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Coronavirus updates: Germany plans to start testing vaccine

April 22, 2020

Germany's federal institute for vaccines has said it has given the go-ahead for clinical testing of a potential COVID-19 vaccine. Two phases of testing are envisaged. Follow DW for the latest.

A Biontech laboratory
Image: picture-alliance/dpa/S. Albrecht
  • Germany will start the country's first clinical tests of a possible coronavirus vaccine
  • Google says 'state-sponsored' groups are targeting institutions like the WHO
  • New York is launching a campaign to track and isolate COVID-19 cases 
  • There are over 1,900,000 active COVID-19 cases worldwide, according to the Johns Hopkins Institute

Updates in Universal Coordinated Time (UTC/GMT)

00:00  We are now closing this article. For the latest updates, check Thursday's live updates article.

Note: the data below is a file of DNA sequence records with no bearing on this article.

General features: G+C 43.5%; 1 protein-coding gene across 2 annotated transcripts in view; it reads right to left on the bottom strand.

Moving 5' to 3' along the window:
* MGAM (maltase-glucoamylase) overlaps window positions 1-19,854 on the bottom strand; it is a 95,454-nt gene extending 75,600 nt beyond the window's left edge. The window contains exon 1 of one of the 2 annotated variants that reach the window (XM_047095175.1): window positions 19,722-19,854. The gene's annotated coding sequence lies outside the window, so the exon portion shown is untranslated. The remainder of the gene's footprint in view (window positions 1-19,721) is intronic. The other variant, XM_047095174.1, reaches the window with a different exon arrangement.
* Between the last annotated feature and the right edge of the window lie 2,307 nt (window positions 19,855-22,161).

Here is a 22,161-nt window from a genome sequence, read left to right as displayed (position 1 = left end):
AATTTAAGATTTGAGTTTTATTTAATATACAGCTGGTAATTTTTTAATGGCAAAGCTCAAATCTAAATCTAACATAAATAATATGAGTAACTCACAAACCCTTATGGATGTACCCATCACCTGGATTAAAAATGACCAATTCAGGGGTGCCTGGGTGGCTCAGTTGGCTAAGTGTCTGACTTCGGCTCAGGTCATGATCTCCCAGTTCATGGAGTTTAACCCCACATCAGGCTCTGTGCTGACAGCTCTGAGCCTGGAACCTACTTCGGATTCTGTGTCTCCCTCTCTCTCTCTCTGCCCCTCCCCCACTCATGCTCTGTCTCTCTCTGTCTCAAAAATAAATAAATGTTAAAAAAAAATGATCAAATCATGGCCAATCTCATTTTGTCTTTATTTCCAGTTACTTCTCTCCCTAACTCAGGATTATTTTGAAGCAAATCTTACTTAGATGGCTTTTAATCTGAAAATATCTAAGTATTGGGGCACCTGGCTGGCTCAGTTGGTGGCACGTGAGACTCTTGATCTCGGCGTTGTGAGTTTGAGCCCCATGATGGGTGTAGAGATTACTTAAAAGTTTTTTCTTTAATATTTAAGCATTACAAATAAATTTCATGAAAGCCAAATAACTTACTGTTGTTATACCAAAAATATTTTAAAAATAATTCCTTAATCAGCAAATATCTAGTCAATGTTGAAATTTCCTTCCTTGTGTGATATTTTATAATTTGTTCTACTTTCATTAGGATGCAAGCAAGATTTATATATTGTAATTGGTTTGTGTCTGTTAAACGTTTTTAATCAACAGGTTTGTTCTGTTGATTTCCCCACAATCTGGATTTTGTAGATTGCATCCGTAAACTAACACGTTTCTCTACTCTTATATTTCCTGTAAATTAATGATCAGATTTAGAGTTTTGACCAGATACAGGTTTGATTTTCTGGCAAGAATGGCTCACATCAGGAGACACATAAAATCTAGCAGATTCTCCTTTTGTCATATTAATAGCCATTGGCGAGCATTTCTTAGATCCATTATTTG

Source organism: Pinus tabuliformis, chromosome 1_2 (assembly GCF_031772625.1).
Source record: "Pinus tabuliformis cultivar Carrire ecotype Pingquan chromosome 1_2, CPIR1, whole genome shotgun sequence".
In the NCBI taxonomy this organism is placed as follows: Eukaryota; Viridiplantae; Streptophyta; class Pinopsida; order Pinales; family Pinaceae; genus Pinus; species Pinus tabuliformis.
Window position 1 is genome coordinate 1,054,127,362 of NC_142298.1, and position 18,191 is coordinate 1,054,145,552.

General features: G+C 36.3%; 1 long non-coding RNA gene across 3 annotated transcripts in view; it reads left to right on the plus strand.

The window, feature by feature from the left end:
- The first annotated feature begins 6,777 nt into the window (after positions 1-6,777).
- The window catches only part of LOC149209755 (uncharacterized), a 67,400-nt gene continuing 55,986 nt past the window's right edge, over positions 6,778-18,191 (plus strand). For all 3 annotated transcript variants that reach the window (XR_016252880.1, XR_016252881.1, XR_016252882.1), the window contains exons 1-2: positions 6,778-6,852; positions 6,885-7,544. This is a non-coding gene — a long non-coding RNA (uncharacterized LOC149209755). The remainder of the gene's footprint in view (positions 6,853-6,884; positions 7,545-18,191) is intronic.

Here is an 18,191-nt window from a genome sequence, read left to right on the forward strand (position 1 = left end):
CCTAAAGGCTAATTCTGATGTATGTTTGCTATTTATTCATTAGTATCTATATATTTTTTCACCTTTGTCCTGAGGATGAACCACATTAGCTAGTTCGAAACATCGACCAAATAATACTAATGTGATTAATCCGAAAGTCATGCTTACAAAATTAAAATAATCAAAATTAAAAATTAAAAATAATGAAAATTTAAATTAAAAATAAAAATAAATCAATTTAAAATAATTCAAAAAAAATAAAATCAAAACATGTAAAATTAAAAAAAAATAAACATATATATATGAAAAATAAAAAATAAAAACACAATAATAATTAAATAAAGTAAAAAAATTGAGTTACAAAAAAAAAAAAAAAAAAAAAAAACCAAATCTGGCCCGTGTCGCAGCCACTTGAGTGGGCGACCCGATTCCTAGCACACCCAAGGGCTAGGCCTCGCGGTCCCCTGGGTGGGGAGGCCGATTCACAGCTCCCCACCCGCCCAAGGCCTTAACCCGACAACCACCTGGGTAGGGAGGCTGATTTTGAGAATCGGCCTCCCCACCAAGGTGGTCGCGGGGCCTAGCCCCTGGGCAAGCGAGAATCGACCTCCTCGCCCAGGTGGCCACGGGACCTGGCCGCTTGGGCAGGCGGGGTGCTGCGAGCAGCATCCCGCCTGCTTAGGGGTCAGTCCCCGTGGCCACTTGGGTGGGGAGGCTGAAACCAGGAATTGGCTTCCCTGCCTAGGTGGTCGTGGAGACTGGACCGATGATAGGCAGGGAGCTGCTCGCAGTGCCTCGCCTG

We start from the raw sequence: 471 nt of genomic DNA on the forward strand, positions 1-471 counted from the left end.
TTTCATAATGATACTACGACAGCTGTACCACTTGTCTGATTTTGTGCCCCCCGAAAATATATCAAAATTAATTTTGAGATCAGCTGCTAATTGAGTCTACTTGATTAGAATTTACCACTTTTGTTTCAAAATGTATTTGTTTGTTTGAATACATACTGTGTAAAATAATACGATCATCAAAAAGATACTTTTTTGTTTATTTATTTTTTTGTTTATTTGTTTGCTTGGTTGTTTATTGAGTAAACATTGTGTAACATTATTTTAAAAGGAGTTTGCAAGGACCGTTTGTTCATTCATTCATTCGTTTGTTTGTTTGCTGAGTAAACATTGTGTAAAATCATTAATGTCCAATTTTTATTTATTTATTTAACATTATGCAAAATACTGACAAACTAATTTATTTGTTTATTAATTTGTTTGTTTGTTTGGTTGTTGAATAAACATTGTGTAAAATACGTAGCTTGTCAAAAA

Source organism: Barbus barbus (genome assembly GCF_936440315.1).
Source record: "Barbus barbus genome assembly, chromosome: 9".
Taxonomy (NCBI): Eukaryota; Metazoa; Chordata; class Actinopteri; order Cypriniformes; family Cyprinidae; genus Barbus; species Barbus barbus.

23:40 Parties in Germany's governing coalition have agreed on a financial aid package late Wednesday night to protect employees and companies from the economic impacts of the coronavirus pandemic. 

The package includes increased financial support for short-term unemployment benefits, with the government covering up to 80% of lost net income. The aid package also includes tax relief for the catering industry and small businesses

23:30 US President Donald Trump has signed an executive order to temporarily halt immigration to the US in light of increased job losses following the coronavirus outbreak. The move will affect the application of those seeking permanent residency in the US.